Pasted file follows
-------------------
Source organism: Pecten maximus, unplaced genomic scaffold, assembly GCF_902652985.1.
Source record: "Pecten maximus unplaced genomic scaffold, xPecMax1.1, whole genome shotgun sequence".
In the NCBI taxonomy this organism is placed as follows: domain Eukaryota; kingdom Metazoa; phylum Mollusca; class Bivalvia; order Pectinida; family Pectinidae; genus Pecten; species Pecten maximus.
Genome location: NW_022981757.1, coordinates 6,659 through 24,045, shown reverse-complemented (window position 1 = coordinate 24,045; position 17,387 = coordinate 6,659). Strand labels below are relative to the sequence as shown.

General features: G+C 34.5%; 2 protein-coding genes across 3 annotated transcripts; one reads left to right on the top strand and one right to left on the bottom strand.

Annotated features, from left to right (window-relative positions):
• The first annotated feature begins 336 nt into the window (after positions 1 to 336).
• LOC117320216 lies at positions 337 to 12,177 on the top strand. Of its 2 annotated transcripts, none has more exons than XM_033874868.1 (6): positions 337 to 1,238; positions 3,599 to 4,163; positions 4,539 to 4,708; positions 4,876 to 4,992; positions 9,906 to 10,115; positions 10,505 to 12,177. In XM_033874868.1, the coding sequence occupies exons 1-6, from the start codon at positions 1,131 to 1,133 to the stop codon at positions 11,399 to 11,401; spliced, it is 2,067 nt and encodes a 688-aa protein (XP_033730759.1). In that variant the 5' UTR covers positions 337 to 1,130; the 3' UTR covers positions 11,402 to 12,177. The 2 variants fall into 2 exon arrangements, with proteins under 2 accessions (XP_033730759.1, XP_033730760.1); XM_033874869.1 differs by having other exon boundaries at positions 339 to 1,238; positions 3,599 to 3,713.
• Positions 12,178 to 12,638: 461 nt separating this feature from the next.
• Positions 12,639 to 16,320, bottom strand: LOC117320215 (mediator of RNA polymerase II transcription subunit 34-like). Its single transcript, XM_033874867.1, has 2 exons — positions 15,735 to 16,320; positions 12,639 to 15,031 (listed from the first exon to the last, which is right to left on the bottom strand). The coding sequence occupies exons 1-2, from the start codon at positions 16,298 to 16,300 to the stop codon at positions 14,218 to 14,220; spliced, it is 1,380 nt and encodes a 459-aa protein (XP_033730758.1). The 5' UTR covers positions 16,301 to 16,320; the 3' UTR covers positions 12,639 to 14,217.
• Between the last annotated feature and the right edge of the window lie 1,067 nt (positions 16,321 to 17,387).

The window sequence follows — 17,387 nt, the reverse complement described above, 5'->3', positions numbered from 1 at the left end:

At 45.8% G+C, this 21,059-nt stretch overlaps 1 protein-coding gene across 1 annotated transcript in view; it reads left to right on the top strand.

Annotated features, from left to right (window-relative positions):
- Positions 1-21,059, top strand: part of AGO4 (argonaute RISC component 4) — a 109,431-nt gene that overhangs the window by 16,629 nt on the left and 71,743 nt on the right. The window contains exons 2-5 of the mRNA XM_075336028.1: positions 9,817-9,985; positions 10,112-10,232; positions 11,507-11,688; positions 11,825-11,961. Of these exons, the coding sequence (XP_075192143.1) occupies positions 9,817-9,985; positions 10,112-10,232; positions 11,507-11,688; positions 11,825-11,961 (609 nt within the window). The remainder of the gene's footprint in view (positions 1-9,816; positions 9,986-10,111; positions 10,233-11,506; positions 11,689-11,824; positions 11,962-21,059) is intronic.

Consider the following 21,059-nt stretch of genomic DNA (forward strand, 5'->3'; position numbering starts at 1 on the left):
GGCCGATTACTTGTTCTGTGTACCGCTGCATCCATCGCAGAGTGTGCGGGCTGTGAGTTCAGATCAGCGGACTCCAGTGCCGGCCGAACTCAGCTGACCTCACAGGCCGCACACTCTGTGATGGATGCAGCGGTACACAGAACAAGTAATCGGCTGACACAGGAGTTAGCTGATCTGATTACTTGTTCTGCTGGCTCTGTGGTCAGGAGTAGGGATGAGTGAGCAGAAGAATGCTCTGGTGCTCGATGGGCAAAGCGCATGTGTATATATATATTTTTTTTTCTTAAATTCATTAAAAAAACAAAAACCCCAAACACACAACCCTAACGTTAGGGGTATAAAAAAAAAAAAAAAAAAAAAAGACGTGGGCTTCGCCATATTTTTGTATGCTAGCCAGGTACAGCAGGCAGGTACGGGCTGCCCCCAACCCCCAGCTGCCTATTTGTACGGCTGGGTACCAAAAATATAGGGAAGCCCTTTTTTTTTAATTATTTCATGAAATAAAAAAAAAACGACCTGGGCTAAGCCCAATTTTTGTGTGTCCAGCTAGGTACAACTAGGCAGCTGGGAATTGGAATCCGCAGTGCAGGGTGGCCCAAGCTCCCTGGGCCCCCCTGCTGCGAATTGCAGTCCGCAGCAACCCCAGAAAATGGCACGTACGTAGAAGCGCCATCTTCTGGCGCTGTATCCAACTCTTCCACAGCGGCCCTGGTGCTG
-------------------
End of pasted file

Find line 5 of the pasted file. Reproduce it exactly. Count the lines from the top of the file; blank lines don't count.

General features: G+C 34.5%; 2 protein-coding genes across 3 annotated transcripts; one reads left to right on the top strand and one right to left on the bottom strand.